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The wait for vaccine agonizing for vulnerable residents with disabilities

Troy Shantz Some of Sarnia-Lambton’s most vulnerable residents have been ignored in the COVID-19 vaccine rollout, says Brian Kershaw.
Brian Kershaw, left, and his “adopted brother” Mark Zamodits.Submitted Photo
Brian Kershaw, left, and his “adopted brother” Mark Zamodits. Submitted Photo

Troy Shantz

Some of Sarnia-Lambton’s most vulnerable residents have been ignored in the COVID-19 vaccine rollout, says Brian Kershaw.

Kershaw is the primary caregiver of Mark Zamodits, a Sarnia resident with Down syndrome and autism, and one of 59 severely disabled Community Living Sarnia-Lambton clients living in congregate settings, or group homes.

“They were overlooked,” Kershaw said. “You would have thought they’d be part of a priority group for the first phase of the vaccinations.”

First in line for shots in Sarnia-Lambton were residents of senior homes and front-line medical workers. People 80 years of age and older and their essential caregivers began booking appointments March 15.

Mark Zamodits, who is also legally blind and has a compromised immune system, is at exceptionally high risk to contract COVID-19, Kershaw said. He can’t wear a mask, lives with other housemates, and requires almost 24-hour care from staff working in close physical proximity.

“If Mark gets it, the other clientele in his home are all high-risk as well,” he said.

Kershaw has been caring for Zamodits for 34 years and became his “adopted brother” and legal guardian after Zamodits’ parents and brother died.

Another vulnerable resident is Laurie Anderson, said her husband Bill.

The 67-year-old Sarnia woman has muscular dystrophy, requires 24/7 care, and her weakened heart and lungs would not survive a bout of COVID-19, Bill Anderson said.

“If I walked into the house and brought in COVID after an essential trip… she would die,” said Anderson, her sole caregiver. “Her system wouldn’t take it. She’s been told that.”

He has appealed to the federal and provincial government for help without success.

“Ontario is prioritizing older citizens for vaccines but some with disability are more likely to succumb,” he said.

Muscular Dystrophy Canada agrees.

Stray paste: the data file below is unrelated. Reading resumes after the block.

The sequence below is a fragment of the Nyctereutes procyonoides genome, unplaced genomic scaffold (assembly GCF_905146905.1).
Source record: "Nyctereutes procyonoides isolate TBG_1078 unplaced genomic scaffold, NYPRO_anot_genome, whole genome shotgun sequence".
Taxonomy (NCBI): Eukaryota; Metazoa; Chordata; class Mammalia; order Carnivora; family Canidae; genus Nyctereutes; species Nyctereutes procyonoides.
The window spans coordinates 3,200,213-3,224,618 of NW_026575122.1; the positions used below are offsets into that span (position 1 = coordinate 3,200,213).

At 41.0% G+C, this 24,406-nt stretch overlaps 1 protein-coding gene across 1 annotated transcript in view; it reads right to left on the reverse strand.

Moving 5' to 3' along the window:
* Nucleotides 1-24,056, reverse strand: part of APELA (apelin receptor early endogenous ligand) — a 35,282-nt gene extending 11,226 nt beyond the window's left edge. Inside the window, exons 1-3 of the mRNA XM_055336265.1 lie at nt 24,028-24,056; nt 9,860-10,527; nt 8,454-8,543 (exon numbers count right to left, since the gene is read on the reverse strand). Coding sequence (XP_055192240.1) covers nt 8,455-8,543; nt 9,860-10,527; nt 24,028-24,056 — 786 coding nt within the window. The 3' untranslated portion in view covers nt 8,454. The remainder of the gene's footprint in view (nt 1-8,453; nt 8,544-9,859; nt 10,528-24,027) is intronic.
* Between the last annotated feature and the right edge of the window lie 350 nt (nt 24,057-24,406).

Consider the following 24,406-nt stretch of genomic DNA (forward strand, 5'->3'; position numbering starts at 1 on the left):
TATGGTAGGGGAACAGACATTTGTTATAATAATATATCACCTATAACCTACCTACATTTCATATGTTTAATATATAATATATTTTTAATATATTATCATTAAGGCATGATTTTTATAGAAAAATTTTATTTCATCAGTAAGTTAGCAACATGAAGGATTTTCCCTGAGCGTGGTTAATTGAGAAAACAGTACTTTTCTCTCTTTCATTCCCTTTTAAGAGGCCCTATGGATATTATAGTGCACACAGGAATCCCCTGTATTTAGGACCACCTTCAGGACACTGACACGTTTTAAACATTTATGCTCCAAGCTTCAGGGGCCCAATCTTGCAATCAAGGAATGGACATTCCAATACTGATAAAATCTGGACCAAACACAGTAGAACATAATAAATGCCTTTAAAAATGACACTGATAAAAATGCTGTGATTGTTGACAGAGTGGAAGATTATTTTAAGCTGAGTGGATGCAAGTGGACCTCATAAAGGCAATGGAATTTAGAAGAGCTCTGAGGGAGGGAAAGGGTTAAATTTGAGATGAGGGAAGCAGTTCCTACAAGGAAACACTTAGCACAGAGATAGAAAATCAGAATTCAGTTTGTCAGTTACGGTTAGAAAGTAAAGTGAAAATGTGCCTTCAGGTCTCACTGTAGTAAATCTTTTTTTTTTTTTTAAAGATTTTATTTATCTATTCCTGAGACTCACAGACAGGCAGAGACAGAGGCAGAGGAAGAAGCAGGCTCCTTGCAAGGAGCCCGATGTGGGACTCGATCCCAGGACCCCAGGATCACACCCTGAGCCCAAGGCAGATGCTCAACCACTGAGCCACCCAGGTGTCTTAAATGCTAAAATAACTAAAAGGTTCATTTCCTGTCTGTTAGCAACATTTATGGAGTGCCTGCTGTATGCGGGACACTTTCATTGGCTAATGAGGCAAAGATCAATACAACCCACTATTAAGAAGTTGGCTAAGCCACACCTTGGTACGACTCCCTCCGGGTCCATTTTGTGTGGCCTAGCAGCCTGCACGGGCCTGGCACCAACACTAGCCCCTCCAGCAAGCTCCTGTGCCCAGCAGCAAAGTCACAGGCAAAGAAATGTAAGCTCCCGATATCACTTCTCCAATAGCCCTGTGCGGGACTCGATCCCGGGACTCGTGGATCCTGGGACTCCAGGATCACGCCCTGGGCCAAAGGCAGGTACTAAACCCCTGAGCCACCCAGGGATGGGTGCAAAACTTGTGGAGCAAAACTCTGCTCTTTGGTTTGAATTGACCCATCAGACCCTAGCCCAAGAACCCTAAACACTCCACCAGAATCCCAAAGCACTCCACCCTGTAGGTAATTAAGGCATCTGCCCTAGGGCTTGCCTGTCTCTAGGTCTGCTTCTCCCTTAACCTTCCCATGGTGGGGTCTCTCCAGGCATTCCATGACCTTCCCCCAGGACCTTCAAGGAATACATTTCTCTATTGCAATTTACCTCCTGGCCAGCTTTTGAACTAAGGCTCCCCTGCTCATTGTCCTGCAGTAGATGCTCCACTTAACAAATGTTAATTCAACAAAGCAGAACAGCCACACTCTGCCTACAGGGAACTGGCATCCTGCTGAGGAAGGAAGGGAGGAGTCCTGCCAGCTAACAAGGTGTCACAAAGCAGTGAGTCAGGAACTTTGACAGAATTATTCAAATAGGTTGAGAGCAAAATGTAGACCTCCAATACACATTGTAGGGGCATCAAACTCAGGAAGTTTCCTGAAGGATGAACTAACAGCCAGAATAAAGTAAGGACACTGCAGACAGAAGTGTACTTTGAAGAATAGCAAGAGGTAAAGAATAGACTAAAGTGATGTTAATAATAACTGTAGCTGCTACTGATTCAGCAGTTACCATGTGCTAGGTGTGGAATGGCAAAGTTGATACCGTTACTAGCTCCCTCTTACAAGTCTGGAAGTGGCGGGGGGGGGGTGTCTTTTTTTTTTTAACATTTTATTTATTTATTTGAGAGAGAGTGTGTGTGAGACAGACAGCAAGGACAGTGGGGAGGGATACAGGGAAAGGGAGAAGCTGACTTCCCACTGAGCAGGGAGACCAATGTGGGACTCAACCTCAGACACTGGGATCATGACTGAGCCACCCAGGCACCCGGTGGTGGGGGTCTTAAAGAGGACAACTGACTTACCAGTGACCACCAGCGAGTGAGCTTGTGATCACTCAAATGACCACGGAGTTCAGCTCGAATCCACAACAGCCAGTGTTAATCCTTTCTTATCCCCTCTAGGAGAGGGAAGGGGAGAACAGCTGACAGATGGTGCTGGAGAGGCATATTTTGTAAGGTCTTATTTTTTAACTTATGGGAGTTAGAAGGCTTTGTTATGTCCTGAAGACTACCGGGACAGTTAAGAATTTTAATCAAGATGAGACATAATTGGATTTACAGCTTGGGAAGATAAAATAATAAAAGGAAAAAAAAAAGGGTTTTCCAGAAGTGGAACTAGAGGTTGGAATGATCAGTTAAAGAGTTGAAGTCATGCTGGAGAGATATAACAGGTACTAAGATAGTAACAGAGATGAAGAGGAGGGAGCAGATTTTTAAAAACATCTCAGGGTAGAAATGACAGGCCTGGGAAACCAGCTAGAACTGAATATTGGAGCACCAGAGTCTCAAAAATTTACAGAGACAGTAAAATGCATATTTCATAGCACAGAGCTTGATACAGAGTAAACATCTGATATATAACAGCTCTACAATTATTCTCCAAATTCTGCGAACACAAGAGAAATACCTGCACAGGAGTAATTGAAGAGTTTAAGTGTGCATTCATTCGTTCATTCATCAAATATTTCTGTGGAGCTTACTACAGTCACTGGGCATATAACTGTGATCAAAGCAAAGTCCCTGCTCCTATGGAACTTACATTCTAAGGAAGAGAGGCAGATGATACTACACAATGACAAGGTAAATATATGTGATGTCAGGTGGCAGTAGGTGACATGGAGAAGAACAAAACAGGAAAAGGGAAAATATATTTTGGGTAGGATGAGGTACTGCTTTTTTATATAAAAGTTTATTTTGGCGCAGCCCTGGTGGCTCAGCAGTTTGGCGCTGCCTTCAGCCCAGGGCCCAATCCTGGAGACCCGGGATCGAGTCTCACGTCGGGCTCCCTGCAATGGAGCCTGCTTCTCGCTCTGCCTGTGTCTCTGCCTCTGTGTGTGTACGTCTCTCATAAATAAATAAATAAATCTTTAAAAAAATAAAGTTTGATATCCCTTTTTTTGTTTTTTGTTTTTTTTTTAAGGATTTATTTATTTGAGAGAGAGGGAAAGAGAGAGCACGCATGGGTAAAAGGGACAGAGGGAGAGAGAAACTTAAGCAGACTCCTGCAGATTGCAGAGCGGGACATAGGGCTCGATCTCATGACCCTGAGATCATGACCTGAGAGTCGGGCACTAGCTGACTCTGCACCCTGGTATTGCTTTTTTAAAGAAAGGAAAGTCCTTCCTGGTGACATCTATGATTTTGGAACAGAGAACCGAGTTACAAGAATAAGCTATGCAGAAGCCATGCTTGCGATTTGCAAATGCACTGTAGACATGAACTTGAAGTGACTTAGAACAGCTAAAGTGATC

“All Canadians are included in vaccine roll-out plans, but persons with (muscular dystrophy) are not receiving the prioritization... despite the fact that they are at high risk for exposure, and life-threatening complications,” the charity says.

No Community Living resident in Sarnia has yet tested positive for COVID-19, said executive director John Hagen. But a viral outbreak at one of its group homes is a constant threat.

“Any day and any time that shoe could drop,” Hagen said. “It gets very, very complex very, very quickly.”

Lambton Public Health said via email that people living in congregate care facilities, like Zamodits, will be part of Phase 2 of Ontario’s vaccine rollout.

Phase 2 is expected to start sometime in April and continue until June. It will include older adults, beginning with those under 80 and decreasing in five-year increments.

Phase 2 also covers font-line essential workers, including first responders and education workers, and people with high-risk chronic conditions.

Group home workers are part of Phase 1 but they are further down the list, said spokesperson Kelly Francis.

“We are still working our way through this group.”

Hagen confirmed group homes staff were recently offered shots for vaccination appointments that go unfilled. As of last week, about 80 workers had signed up and more than 20 had received shots, he said.

“Our board and our families wish they’d been in the first category. But we’ve been reassured (vaccines) would be coming very soon.”

Health officials acknowledge the similarities between Community Living congregate settings and long-term care homes. But the average age of a Community Living client is much younger, making them lower risk for severe outcomes from COVID-19, Lambton Public Health said.

Community Living asked Sarnia-Lambton MPP Bob Bailey in January for help in getting its clients higher priority.

“We are extremely concerned that the particular circumstances of our supported people with special needs will be overlooked, if we don't advocate for them,” board president Lorna Cooper wrote in a letter.

“And we therefore request your assistance with this effort.”

Phase 3 of the vaccine rollout is expected to run from June to August, when the remaining population that wants a shot can get one.

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